Ask any Italian (and most other people) where the global centre of fashion is and they’ll answer Milan. Throw in the largest furniture fair in the world and you’ve got yourself something of a design powerhouse. It makes sense, then, that people flock to the city to buy up a bit of that glamour. Here’s an introduction to some of the best shopping experiences you’ll ever have.
We couldn’t start anywhere else. Gianni Versace opened his first shop on Via della Spiga, in the heart of the Quadrilatero in 1978, and while it’s no longer in the same location (now you’ll find it on the neighbouring Via Montenapoleone), it remains at the very heart of Milanese fashion. This isn’t a place for understated elegance – Versace has long been famous for its bold prints and even bolder cuts.
Via Montenapoleone, 11
If Versace is about opulence and extravagance, Armani’s collections are on the other end of the spectrum – think clean lines and understated elegance. The same can’t be said for the Emporio Armani flagship store on Via Manzoni, which has products from most of the house’s lines, and even its own restaurant (a Nobu, no less). If that sounds a bit much, the boutique on Via Montenapoleone is 2000 square metres dedicated to Giorgio’s flagship line, set inside a Renaissance palazzo.
Via Alessandro Manzoni, 31
There’s a tendency to focus on the grand fashion houses of Milan, but the city still has many artisans that specialise in just one or two products. Porselli has been supplying the ballet dancers at next-door La Scala for over a century, showing some serious pedigree in the process. If dancing Swan Lake feels a bit beyond you, you can also get some flats, which are perhaps more suited to everyday use.
Piazza Paolo Ferrari, 6
Galleria Vittorio Emanuele II
An entire ecosystem in itself, Galleria Vittorio Emanuele II is one of the oldest shopping centres in the world. The nineteenth-century architecture is fittingly grand for a building named after Italy’s first king – a four-storey arcade, with a vaulted, glass-and-iron roof, its centrepiece a seventeen-metre-high dome. It has everything you could think of inside, from coffeehouses to haute couture (although the city did prevent McDonald’s from renewing its lease in 2012).
Piazza del Duomo
10 Corso Como
Milan’s shopping can seem intimidating, with façades as grand as the prices, so it was something of a relief when 10 Corso Como opened its doors as an antidote. Initially an art gallery and bookshop, the centre has expanded over the past twenty years to include restaurants, cafes and boutiques, and even a three-room hotel. The formula has been so successful that you can find outposts in New York and Seoul, but the original is still the best.
Corso Como, 10
While Armani and Versace argued in the 80s and 90s, the Prada family could sit back, untouched by the petty squabbling. They have shops dotted all over Milan, a testament to the intertwined histories of the brand and the city. While there are two in Galleria Vittorio Emanuele, there’s something magical about the boutiques in the Quadrilateral della Moda. If you can think of a better place to browse handbags, we’d like to know about it.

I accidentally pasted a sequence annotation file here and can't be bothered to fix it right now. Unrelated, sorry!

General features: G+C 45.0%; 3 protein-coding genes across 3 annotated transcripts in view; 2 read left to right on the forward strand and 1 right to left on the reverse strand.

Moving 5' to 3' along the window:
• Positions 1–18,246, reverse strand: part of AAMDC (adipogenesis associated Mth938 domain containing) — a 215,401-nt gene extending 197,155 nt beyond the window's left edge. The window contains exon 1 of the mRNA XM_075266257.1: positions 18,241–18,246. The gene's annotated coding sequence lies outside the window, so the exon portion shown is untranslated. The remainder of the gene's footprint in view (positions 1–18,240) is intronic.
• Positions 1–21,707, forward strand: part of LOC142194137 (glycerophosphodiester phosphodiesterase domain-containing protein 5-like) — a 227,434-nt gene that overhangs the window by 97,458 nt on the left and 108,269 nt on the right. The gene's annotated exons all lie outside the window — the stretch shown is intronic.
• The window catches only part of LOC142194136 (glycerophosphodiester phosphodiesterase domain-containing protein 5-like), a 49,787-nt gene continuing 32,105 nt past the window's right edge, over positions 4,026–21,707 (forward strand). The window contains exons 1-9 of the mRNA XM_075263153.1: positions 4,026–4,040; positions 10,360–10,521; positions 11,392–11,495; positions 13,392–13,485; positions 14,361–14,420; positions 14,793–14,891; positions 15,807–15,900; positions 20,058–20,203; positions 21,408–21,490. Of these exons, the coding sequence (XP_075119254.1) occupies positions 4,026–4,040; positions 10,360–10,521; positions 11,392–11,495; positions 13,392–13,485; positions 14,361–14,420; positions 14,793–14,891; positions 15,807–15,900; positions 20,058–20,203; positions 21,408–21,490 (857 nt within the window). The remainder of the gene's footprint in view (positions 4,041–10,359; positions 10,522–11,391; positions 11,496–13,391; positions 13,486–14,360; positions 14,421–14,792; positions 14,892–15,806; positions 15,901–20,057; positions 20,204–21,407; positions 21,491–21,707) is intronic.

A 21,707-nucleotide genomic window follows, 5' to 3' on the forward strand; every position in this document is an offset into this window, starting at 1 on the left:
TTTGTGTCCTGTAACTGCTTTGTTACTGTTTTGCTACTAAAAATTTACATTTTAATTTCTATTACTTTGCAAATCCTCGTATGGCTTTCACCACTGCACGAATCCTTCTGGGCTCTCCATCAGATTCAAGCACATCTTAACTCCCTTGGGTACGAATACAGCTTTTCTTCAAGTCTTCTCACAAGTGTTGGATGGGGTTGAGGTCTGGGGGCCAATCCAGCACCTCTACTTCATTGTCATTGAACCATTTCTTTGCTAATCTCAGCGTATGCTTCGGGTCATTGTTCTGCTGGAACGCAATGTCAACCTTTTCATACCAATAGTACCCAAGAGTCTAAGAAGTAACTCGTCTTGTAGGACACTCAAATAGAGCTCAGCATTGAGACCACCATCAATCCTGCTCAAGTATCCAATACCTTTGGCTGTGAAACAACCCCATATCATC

Via Montenapoleone, 8
Straddling the divide between boutique and gallery, Palermo Uno is very new to the scene, only opening in early 2019. Specialising in homeware, everything on display is also for sale, so as soon as something is bought, the curator Sophie Wannenes, is forced to rethink the space. It’s a shop in constant flux, and a welcome addition to the streets of Brera.
Via Palermo, 1
Part shop, part research archive, Delphine Vintage has had a presence in achingly cool Isola since the early years of the millennium. Most of the week, it helps contemporary brands understand vintage trends, so that styles of the past can be reworked, but on Fridays and Saturdays, the shop opens. The choice is always limited, but each piece is unique, and can either be bought or hired.
Via Guglielmo Pepe, 16
Even though is focusses on showcasing other brands, rather than producing its own collections, it hasn’t taken long for Antonia to enter the city’s collective consciousness. The concept store is immaculately laid out over 600 square metres, with the space itself almost as enticing as the clothes and accessories on offer.
Via Cusani, 5
There is no shortage of men’s tailors to choose from in the city, and indeed, no shortage of shopfronts bearing the name Caraceni. While they are all somehow descended from Domenico Caraceni’s original outfit, people in the know widely consider A. Caraceni (named in honour of Augusto, Domenico’s brother) to be the preeminent name in Milanese tailoring. These suits don’t come cheap, but the craftsmanship on display is unparalleled.
Via Fatebenefratelli, 16
Navigli Antique Market
While it’s a change of pace from some of the grander shops in the middle of Milan, the Antique Market that pops up on the banks of the canals once a month is absolutely deserving of a place alongside the rest. You’ll find over 400 stalls, selling everything from clothes and jewellery to books, furniture and porcelain. Comfortable shoes are a necessity though – the market stretches for over two kilometres.
Ripa di Porta Ticinese, on the last Sunday of every month